NAWILIWILI — Kamalei Berg remembers pulling mangrove from the days when Malama Huleʻia started the project at the Niumalu Pavilion.
“I still have the photograph that was published in the newspaper,” said Kamalei, now an Eagle Scout and a college student. “And, we’re still pulling mangrove, today.”
Kamalei was with the Scout Troop 148 that participated in the Alakoko mural project Friday with mother Devi and sister Hi‘ilei, the reigning Little Miss Kaua‘i and a scout with Troop 148. There were a pair of Cub Scouts joining the group as well.
“She has her sash and crown in the car in case we need it for a photo op,” said Devi.
Prior to picking up the paintbrushes, the troop was engaged in clearing mangrove from the Alakoko fishpond near the wall separating the fishpond. from the Huleʻia River ahead of a Community Work Day scheduled for Saturday. The activity served to give the volunteers a sense of place and purpose for their visit to the ancient fishponds.
“It’s good that today is a holiday,” Devi said. “The troop wanted to participate in this, but all the dates and times were when school was in session.”
Holly Ka‘iakapu, the Mo‘olelo Murals team leader, said the mural is a manifestation of the Alakoko “Menehune” Fishpond area and should serve as the driving force behind the eventual “functional educational piece” that is scheduled to be completed by the end of the month.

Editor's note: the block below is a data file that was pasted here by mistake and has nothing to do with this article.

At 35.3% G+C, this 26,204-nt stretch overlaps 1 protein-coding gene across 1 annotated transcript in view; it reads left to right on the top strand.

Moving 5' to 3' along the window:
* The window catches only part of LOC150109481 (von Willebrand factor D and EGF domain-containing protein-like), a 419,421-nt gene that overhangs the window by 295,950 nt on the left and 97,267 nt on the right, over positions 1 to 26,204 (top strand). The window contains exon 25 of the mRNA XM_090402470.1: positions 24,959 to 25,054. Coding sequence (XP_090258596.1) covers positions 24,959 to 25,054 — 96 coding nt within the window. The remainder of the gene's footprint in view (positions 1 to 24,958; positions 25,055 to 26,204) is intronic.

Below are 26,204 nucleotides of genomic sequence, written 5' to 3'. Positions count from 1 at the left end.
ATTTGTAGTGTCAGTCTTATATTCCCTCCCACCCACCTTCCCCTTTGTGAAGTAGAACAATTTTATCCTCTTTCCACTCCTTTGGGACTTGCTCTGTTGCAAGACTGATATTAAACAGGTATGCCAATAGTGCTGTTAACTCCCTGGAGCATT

“We’re actually ahead of schedule because of the energy from the scouts,” Ka‘iakapu said. “We’ve come a long way from when the mural project started with the keiki handprints. We should be completed on schedule.”
Malia Chun of Na Pua No‘eau at the Kaua‘i Community College has been coordinating the student visits to help complete the mural.
“We’ve got the Kaua‘i Community College staff and student activities council coming to help, next week,” Chun said. “Today, we have the Scouts in the morning, and the Girl Scouts are supposed to fill in the afternoon time slots. As the mural progresses towards completion, we’ll have the older students coming in to help finalize the mural.”
The Alakoko mural project is a collaboration between the Mo‘olelo Murals artists, Na Pua No‘eau, and Malama Hule‘ia, a nonprofit organization that advocates, educates, and leads community efforts to remove red mangrove along the Hule‘ia River, re-establish native wetland ecosystems, and creates an environmental stewardship program honoring Hawaiian values.
Dennis Fujimoto, staff writer and photographer, can be reached at 245-0453 or email@example.com.
Source: The Garden Island